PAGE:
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image icon 'Waratah (Telopea speciosissima)'

'Waratah (Telopea speciosissima)'
Art Gallery of South Australia

Description

This is a spectacular watercolour study of the Australian native plant, the waratah ('Telopea speciosissima'), in full bloom. Painted in about 1820 by the convict artist Joseph Lycett (1774-1828), it measures 26.5 cm x 19.5 cm.

Educational value

This resource is useful because it:

  • is typical of a kind of art that began to appear in colonial New South Wales around 25 years after initial settlement (1788) - by this time there was a growing need for views of the settlement's progress, and also for the natural landscape, and flora and fauna
  • is the work of a significant convict artist, Joseph Lycett, who was convicted of forgery and transported to NSW in 1814 - like most of Australia's first artists, Lycett did botanical studies but is better known for his carefully completed landscapes; he also accomplished a significant set of Aboriginal landscapes, in which he recorded various social customs of Aboriginal people
  • is a rare example of Lycett's botanical illustrations - in 1820 Lycett painted 13 finely-drawn watercolours of flowering shrubs and trees that may have been commissioned by Governor Macquarie or an unknown patron
  • illustrates the role that some colonial artists (including Lycett) took in the provision of information about Australia, and its promotion and settlement - Governor Macquarie sent Lycett's watercolours of Sydney, Parramatta and Windsor to Lord Bathurst, the Colonial Secretary in London, to publicise the development of the colony under his administration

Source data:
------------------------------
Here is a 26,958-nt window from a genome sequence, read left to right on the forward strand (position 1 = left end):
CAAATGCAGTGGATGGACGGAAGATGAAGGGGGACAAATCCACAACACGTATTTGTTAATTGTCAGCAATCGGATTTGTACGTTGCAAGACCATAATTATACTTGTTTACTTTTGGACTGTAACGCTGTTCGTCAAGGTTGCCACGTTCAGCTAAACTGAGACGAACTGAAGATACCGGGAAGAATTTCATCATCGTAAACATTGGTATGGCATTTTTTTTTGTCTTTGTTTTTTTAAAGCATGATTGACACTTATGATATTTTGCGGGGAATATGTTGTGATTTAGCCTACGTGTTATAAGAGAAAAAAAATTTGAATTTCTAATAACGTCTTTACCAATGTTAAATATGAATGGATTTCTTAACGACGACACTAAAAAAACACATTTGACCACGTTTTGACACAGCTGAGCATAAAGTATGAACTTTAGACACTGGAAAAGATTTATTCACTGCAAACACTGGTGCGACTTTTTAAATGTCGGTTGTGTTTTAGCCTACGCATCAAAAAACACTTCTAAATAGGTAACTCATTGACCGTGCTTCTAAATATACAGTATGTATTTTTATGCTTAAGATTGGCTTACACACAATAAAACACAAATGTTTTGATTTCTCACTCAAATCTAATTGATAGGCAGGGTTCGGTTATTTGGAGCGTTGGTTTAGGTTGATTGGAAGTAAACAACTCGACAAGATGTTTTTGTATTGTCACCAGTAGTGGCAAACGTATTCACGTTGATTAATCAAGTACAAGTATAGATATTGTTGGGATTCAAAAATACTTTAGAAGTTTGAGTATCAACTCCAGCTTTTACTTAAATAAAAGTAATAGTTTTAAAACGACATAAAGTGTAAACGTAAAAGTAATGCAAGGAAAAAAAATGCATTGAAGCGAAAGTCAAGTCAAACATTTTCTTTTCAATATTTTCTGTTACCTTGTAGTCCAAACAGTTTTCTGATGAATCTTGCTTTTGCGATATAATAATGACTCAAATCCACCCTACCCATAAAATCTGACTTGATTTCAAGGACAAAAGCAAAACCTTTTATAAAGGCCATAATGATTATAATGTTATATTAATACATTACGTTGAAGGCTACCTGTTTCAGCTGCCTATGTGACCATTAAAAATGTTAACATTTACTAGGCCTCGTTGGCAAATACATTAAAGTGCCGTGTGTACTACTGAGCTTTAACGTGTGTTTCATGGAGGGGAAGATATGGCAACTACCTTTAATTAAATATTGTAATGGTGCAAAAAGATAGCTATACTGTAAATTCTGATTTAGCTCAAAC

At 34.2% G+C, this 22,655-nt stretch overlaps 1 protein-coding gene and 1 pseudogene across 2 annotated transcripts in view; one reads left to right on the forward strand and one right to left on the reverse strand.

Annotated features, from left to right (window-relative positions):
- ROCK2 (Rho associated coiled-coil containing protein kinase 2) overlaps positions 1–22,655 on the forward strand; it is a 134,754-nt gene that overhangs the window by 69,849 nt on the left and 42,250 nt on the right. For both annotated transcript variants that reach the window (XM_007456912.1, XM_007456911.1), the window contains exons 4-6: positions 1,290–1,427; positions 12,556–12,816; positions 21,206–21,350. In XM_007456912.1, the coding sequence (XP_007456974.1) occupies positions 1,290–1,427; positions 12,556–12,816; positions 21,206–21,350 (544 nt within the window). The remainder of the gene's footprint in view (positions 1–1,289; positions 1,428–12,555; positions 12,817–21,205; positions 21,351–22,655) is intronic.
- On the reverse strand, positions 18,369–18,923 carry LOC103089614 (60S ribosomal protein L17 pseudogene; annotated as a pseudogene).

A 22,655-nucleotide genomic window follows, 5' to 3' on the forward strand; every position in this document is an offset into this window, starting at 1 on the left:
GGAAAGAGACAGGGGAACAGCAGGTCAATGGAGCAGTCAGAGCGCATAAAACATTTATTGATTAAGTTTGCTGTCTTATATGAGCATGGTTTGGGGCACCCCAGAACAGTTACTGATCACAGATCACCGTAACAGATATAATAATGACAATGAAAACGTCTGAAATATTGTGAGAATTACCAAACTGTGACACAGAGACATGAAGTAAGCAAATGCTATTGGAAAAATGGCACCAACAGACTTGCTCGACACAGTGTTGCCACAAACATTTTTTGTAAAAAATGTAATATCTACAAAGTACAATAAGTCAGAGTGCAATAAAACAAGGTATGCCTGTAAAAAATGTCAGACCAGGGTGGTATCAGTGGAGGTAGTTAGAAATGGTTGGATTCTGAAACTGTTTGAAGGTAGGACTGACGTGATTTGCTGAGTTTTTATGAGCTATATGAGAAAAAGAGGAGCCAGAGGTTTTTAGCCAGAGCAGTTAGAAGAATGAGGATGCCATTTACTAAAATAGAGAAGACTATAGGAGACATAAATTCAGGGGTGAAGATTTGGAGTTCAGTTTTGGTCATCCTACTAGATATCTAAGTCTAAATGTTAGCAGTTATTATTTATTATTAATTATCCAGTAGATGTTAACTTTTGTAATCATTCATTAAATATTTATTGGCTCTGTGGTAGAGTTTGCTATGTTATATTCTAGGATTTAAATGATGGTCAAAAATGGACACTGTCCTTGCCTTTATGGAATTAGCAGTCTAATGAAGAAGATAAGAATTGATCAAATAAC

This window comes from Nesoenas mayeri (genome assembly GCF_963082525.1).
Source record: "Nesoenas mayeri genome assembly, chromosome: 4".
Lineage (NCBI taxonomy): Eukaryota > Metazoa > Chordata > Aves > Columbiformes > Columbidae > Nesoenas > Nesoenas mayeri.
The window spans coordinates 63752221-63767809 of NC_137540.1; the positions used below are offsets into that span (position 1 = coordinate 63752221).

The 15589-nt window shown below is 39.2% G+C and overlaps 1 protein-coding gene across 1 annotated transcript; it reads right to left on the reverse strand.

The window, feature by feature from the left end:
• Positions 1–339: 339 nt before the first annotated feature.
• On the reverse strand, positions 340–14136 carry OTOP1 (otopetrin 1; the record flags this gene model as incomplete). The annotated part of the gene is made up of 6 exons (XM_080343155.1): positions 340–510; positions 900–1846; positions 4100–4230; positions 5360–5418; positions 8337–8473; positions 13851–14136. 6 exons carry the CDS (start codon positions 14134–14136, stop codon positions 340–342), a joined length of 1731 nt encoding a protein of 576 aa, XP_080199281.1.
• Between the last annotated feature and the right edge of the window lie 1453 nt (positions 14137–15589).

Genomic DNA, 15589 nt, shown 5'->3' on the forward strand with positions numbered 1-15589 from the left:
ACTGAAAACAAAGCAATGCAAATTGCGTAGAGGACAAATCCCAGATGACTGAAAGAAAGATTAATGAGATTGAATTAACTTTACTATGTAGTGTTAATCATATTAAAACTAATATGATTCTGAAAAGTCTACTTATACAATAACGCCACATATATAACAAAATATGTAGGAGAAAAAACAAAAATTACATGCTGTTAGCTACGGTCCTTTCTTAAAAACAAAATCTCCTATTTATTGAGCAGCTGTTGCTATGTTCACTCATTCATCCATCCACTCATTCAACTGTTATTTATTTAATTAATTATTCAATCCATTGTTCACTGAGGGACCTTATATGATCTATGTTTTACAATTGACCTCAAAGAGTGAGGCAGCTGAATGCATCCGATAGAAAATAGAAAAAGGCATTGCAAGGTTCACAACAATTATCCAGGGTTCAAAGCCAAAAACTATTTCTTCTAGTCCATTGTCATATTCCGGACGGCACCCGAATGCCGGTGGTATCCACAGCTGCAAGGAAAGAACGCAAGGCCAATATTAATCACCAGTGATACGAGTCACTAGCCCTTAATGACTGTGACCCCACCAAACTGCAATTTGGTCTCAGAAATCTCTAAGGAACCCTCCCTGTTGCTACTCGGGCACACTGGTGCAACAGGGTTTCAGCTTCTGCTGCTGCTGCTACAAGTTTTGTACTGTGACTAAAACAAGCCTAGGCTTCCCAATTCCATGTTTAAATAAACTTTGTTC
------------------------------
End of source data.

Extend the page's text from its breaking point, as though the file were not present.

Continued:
• references the unique relationships between particular plants and human societies that have evolved over centuries - the waratah was proclaimed the official floral emblem of NSW on 24 October 1962; many government authorities and community groups in NSW use the waratah in their insignia
  • shows Lycett's understanding of how to edit the details of flower and leaves to present an image that both delights the eye and provides an accurate record of its botanical structure - the end result is a very formal, decorative but striking illustration that, in its bold structure and vivid colours, anticipates the fascination this plant would hold for future generations of Australian artists and designers
  • points to the special significance that the waratah has had for Australian artists and designers - waratah-inspired designs have appeared in 20th-century-designed items, including vases, wallpaper, stained-glass windows, belt buckles and a postage stamp; the Australian modernist artist Margaret Preston exploited the bold shapes of the waratah in some of her woodcut prints; the Museum of Applied Arts and Sciences in Sydney has a significant collection of arts and crafts featuring designs based on the waratah
  • is a very early illustration of a particular native plant that attracted attention from the time of earliest exploration and settlement - Sir James Smith (1759-1828), a noted botanist and founder of the Linnaean Society in England, wrote in 1793 of the distinctively red, heart-shaped flower: 'The most magnificent plant which the prolific soil of New Holland affords is, by common consent, both of Europeans and Natives, the Waratah. It is moreover a favourite with the latter, upon account of a rich honeyed juice which they sip from its flowers'
  • is linked to an ongoing national and international tradition of botanical illustration.